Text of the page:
What are some examples of literary devices in JFK's New Frontier Speech?

1 Answer | Add Yours

teachsuccess's profile pic

teachsuccess | High School Teacher | (Level 1) Educator Emeritus

Posted on

Hello! Some examples of literary devices in JFK's New Frontier Speech are:

1) Ethos

JFK quotes Isaiah 40:31 towards the end of his speech. With this quote, he leaves his audience confident that he is a sincere man of faith who wishes to lead his nation to future prosperity and success. Earlier in his speech, he quotes Joshua 1:9 and invites his audience to walk with him through the New Frontier. He invites those who are 'young in heart' and 'stout in spirit' to be pioneers with him. Using this Bible verse, JFK is able to appeal to his listeners' best spirit; instinctively he makes each listener feel that he is referring to them, that they are the courageous ones he wants by his side.

2) Polysyndeton

JFK uses this rhetorical tool for emphasis throughout his speech. Polysyndeton is a rhetorical device which uses coordinating conjunctions (and, or, but, etc.) between every word.

But I believe that the times require imagination and courage and perseverance.
Perhaps he could carry on the party policies, the policies of Nixon and Benson and Dirksen and Goldwater.

3) Amplification/Repetition

JFK uses repetition to insist that his cause is just and his vision of a new America necessary.

It is time, in short -- It is time, in short, for a new generation of leadership.

A tired nation -- A tired nation, said David Lloyd George, is a Tory nation. And the United States today cannot afford to be either tired or Tory.

I am grateful, too -- I am grateful, too, that you have provided us with such a strong platform to stand on and to run on.

4) Analogy

JFK tells us that to let Nixon win the presidency just because he is Eisenhower's vice president would be disastrous. He makes full use of analogies to plead for the voters to choose wisely.

For just as historians tell us that Richard the First was not fit to fill the shoes of the bold Henry the Second, and that Richard Cromwell was not fit to wear the mantle of his uncle, they might add in future years that Richard Nixon did not measure up to the footsteps of Dwight D. Eisenhower.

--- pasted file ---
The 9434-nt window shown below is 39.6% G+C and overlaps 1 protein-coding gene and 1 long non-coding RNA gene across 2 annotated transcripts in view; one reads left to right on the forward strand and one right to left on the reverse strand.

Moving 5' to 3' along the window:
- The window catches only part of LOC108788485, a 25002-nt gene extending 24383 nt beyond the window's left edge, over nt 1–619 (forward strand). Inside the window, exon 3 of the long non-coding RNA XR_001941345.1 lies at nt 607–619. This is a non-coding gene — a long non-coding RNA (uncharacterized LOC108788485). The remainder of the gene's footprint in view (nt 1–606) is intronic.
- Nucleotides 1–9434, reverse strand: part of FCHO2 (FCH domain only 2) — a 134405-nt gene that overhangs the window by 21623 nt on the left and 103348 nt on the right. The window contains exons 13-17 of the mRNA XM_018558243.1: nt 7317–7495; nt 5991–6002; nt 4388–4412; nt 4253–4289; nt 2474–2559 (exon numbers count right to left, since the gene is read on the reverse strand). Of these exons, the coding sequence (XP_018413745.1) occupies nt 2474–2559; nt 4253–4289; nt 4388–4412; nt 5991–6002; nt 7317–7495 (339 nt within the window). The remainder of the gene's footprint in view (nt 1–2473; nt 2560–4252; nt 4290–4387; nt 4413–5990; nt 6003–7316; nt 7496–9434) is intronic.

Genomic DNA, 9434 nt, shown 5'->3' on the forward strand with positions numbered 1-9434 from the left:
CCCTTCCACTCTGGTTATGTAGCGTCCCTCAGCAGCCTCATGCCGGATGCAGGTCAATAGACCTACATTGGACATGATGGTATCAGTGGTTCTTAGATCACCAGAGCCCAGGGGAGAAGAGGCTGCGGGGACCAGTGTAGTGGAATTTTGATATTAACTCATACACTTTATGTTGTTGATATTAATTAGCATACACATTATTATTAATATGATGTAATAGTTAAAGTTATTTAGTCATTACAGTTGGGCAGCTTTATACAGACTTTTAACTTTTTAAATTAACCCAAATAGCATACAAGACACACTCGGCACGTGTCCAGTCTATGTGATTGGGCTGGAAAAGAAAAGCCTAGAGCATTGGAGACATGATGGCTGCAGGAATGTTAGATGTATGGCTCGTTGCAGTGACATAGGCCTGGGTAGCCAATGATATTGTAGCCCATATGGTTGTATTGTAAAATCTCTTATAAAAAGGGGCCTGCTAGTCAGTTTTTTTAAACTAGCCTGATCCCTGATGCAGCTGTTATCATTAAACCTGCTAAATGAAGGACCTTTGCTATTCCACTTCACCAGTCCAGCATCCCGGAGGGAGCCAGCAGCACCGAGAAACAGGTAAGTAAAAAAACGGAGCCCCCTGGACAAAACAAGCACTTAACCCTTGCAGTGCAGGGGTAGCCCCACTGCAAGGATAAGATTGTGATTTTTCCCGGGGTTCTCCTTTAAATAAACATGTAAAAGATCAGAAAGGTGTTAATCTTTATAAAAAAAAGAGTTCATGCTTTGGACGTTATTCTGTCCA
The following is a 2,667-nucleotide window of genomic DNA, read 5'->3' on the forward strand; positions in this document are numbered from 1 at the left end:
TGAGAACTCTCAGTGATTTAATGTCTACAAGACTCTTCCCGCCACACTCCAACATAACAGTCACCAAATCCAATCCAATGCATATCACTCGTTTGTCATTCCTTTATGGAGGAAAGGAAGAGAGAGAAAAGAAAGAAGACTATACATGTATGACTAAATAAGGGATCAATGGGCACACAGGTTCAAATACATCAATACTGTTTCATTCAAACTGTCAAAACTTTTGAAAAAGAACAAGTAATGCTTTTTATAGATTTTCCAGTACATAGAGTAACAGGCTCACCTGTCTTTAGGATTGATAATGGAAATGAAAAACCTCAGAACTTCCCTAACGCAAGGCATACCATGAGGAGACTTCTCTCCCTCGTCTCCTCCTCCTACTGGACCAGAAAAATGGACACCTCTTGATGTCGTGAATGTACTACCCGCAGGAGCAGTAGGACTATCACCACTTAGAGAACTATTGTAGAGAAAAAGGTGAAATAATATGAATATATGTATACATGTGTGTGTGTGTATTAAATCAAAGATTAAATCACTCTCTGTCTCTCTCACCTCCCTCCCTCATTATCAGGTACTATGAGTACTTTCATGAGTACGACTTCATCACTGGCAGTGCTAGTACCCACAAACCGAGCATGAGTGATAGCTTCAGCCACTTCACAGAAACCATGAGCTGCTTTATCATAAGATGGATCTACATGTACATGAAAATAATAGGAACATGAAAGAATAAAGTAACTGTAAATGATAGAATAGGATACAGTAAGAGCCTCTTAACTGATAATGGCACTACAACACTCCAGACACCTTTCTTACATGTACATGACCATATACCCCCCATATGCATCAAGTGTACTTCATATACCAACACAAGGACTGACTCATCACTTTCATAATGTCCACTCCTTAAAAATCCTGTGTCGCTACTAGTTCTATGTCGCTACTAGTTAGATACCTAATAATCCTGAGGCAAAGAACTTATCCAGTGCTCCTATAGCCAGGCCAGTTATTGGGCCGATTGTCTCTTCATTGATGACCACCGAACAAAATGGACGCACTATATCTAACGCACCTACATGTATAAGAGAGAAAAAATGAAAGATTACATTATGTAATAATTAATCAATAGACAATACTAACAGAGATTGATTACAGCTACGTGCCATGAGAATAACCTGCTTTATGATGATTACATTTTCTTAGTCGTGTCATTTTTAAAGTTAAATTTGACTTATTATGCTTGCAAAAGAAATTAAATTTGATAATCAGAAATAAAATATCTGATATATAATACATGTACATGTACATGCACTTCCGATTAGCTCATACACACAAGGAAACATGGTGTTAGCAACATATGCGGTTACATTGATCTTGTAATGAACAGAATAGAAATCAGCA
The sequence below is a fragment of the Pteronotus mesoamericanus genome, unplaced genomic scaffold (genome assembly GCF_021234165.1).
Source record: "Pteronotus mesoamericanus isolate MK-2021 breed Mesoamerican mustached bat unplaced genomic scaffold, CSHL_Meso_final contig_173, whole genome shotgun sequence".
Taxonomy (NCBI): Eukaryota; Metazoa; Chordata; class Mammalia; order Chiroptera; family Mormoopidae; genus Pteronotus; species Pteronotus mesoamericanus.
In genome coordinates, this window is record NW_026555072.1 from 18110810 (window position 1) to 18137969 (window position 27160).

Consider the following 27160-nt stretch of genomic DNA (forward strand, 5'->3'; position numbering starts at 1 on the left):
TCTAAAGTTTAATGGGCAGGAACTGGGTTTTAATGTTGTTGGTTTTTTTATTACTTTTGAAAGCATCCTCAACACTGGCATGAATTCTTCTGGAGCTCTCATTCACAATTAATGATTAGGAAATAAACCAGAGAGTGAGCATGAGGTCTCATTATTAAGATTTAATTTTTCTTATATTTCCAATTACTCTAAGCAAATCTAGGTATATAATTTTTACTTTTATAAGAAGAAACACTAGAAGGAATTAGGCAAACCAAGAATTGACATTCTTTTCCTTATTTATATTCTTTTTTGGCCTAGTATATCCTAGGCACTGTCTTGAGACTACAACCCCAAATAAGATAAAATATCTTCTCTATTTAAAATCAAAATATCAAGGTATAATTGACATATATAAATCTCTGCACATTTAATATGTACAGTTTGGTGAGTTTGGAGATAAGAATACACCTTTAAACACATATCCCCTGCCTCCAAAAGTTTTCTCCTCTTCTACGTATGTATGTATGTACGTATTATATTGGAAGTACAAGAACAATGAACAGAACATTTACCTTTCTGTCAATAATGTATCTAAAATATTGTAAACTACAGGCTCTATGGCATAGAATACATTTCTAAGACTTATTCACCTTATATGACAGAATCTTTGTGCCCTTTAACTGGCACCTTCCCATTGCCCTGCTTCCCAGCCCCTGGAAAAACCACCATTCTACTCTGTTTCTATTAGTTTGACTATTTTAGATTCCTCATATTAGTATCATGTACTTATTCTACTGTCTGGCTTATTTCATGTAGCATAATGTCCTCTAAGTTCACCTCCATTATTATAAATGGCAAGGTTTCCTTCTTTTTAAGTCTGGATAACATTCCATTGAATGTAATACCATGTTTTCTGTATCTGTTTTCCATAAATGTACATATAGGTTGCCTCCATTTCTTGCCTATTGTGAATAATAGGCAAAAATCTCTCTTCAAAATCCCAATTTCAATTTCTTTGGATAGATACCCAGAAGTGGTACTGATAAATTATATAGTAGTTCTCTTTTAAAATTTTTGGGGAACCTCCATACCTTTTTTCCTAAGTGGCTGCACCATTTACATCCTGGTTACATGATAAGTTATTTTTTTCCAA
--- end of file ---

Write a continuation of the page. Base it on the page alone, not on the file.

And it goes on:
5) Pathos:

JFK appeals to emotion, playing on his voters' sense of guilt at letting the following situation continue in America.

For the families forced from the farm do not need to tell us of their plight. The unemployed miners and textile workers know that the decision is before them in November. The old people without medical care, the families without a decent home, the parents of children without a decent school: They all know that it's time for a change.

6) Metaphor

JFK compares his New Frontier to the opening up of the West, the Last Frontier. He appeals to his listeners' resolve to be courageous in embracing his ideas for a better country.

From the lands that stretch three thousand miles behind us, the pioneers gave up their safety, their comfort and sometimes their lives to build our new West. They were not the captives of their own doubts, nor the prisoners of their own price tags. They were determined to make the new world strong and free -- an example to the world, to overcome its hazards and its hardships, to conquer the enemies that threatened from within and without.

Hope this helps. Thanks for the question. If you want more examples of literary devices, there's a great page below which explains many types of literary devices for you.

Sources:

We’ve answered 318,996 questions. We can answer yours, too.

Ask a question